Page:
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What Led To The Florida Condo Collapse? Here's What We Know So Far

Members of the South Florida Urban Search and Rescue Team look for survivors in the partially collapsed 12-story Champlain Towers South condo building in Surfside, Fla.
Joe Raedle
Getty Images
Members of the South Florida Urban Search and Rescue Team look for survivors in the partially collapsed 12-story Champlain Towers South condo building in Surfside, Fla.

Updated June 29, 2021 at 6:52 PM ET

In the pre-dawn hours of June 24, part of the Champlain Towers South condo building in Surfside, Fla., suddenly collapsed.

Video of the building's collapse showed floor after floor crumbling in an instant, creating a massive pile of rubble.

"The building has literally pancaked," Surfside Mayor Charles Burkett said shortly after the collapse.

Less than a week later, the death toll has reached 12, with another 149 people unaccounted for.

Now, one of the largest U.S. rescue operations in recent memory is underway in the beachfront community just north of Miami.

As the search for survivors continues, those who barely escaped the collapse or lost loved ones want to know how the 12-story structure could have failed so severely.

The cause of the collapse remains unknown, but here's a timeline of what we know so far:

1981: Champlain Towers rise over Surfside

A group of developers erects the 136-unit Champlain Towers South condo building at 8777 Collins Ave. as well as the smaller Champlain Towers North condo, according to the Miami Herald.

Daniel Ciraldo, executive director of the Miami Design Preservation League, told the newspaper that the complex was the first project to be built in Surfside following a moratorium on new developments issued by Miami-Dade County in the 1970s. The moratorium stemmed from the county's degrading water and sewer systems.

The Champlain Towers' developers paid Surfside $200,000 in 1979 to cover half the cost of a new sewer system, and shortly afterward they began constructing the two condo buildings.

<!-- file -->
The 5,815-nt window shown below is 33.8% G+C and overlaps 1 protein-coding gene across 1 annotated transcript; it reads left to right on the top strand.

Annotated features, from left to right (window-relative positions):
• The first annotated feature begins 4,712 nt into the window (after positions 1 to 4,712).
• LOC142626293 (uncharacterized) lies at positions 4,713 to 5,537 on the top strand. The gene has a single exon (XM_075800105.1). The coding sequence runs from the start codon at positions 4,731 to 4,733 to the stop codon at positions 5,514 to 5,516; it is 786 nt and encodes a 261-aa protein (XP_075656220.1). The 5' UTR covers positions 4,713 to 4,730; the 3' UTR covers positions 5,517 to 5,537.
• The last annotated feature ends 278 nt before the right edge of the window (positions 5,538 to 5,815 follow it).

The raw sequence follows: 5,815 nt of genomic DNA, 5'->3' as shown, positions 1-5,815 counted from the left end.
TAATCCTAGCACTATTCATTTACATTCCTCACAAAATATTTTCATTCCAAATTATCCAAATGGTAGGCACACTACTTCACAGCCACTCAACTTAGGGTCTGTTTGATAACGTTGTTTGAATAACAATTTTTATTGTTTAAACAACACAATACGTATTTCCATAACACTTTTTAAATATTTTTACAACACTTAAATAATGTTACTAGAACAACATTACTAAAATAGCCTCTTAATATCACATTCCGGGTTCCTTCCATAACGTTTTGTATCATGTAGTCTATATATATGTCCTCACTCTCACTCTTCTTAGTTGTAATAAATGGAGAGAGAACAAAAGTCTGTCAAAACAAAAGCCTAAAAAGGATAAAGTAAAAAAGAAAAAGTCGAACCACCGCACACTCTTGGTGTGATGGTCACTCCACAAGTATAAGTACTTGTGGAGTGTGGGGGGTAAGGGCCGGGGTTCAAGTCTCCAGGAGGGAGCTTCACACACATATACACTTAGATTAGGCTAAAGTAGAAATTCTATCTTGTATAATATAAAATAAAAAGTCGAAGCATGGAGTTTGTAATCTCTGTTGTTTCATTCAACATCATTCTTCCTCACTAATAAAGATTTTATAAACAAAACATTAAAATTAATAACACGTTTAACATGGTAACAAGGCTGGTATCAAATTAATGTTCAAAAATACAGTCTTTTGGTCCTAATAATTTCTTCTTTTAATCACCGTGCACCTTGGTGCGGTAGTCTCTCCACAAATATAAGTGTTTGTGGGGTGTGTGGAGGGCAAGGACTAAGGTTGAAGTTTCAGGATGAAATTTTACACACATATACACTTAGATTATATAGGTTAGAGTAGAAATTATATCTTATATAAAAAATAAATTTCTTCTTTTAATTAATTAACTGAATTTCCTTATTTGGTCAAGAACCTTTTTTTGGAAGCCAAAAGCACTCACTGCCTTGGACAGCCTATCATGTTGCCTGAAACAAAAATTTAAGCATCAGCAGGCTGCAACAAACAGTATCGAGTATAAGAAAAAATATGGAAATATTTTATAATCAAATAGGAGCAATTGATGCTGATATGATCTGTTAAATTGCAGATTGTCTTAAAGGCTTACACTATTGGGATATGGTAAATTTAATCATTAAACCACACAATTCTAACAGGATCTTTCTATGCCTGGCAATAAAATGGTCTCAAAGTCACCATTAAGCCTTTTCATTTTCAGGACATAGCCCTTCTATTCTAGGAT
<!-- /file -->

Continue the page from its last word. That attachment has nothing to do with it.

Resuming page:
Among the developers was philanthropist Nathan Reiber, who died in 2014. According to his obituary, Reiber was given the key to the city after completing the towers.

October 2018: An engineer's warning

A structural engineering report on the Champlain Towers South condo details numerous problems with the building, including "major structural damage" to the concrete slab below the pool deck. It recommends extensive repairs "in the near future."

The nine-page report, compiled by Morabito Consultants, notes that the structural concrete slab is flat, rather than sloped, which means that water cannot drain off. Instead, it pools until evaporating.

The consultants also find "abundant cracking" in concrete beams in the parking garage and suggest that previous attempts to repair the damage had failed.

Failure to complete recommended repairs, the report warns, could "cause the extent of the concrete deterioration to expand exponentially."

After the collapse, local officials said that they were unaware of the 2018 study.

"We did not know about this report," Miami-Dade County Mayor Daniella Levine Cava told reporters on June 26. "We are obviously very interested in all of the evidence that's coming to light."